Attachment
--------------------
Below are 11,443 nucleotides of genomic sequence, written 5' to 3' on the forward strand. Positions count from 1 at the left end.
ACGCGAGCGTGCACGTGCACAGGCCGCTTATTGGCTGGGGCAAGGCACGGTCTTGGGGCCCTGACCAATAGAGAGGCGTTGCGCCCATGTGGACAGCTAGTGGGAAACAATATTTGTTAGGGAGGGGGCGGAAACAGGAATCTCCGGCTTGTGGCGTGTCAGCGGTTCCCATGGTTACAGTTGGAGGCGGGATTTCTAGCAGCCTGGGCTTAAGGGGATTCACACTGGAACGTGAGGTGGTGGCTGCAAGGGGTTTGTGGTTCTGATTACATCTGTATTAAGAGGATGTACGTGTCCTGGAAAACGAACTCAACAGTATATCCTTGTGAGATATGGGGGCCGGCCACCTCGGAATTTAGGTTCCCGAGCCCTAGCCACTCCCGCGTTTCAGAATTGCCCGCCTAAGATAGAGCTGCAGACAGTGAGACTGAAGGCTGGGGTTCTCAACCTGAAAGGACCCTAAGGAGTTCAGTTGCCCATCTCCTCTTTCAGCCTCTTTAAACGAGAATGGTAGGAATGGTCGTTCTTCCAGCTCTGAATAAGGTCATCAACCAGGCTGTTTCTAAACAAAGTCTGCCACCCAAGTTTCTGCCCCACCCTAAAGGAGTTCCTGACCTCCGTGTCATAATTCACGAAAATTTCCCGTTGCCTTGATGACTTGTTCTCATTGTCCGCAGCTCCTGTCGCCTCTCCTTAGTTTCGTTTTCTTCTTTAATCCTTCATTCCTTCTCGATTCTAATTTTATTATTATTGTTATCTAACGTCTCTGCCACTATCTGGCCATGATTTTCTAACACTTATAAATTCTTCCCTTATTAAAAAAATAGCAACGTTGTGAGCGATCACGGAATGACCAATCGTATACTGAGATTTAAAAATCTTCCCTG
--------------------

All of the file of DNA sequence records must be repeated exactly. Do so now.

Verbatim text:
Below are 11,443 nucleotides of genomic sequence, written 5' to 3' on the forward strand. Positions count from 1 at the left end.
ACGCGAGCGTGCACGTGCACAGGCCGCTTATTGGCTGGGGCAAGGCACGGTCTTGGGGCCCTGACCAATAGAGAGGCGTTGCGCCCATGTGGACAGCTAGTGGGAAACAATATTTGTTAGGGAGGGGGCGGAAACAGGAATCTCCGGCTTGTGGCGTGTCAGCGGTTCCCATGGTTACAGTTGGAGGCGGGATTTCTAGCAGCCTGGGCTTAAGGGGATTCACACTGGAACGTGAGGTGGTGGCTGCAAGGGGTTTGTGGTTCTGATTACATCTGTATTAAGAGGATGTACGTGTCCTGGAAAACGAACTCAACAGTATATCCTTGTGAGATATGGGGGCCGGCCACCTCGGAATTTAGGTTCCCGAGCCCTAGCCACTCCCGCGTTTCAGAATTGCCCGCCTAAGATAGAGCTGCAGACAGTGAGACTGAAGGCTGGGGTTCTCAACCTGAAAGGACCCTAAGGAGTTCAGTTGCCCATCTCCTCTTTCAGCCTCTTTAAACGAGAATGGTAGGAATGGTCGTTCTTCCAGCTCTGAATAAGGTCATCAACCAGGCTGTTTCTAAACAAAGTCTGCCACCCAAGTTTCTGCCCCACCCTAAAGGAGTTCCTGACCTCCGTGTCATAATTCACGAAAATTTCCCGTTGCCTTGATGACTTGTTCTCATTGTCCGCAGCTCCTGTCGCCTCTCCTTAGTTTCGTTTTCTTCTTTAATCCTTCATTCCTTCTCGATTCTAATTTTATTATTATTGTTATCTAACGTCTCTGCCACTATCTGGCCATGATTTTCTAACACTTATAAATTCTTCCCTTATTAAAAAAATAGCAACGTTGTGAGCGATCACGGAATGACCAATCGTATACTGAGATTTAAAAATCTTCCCTG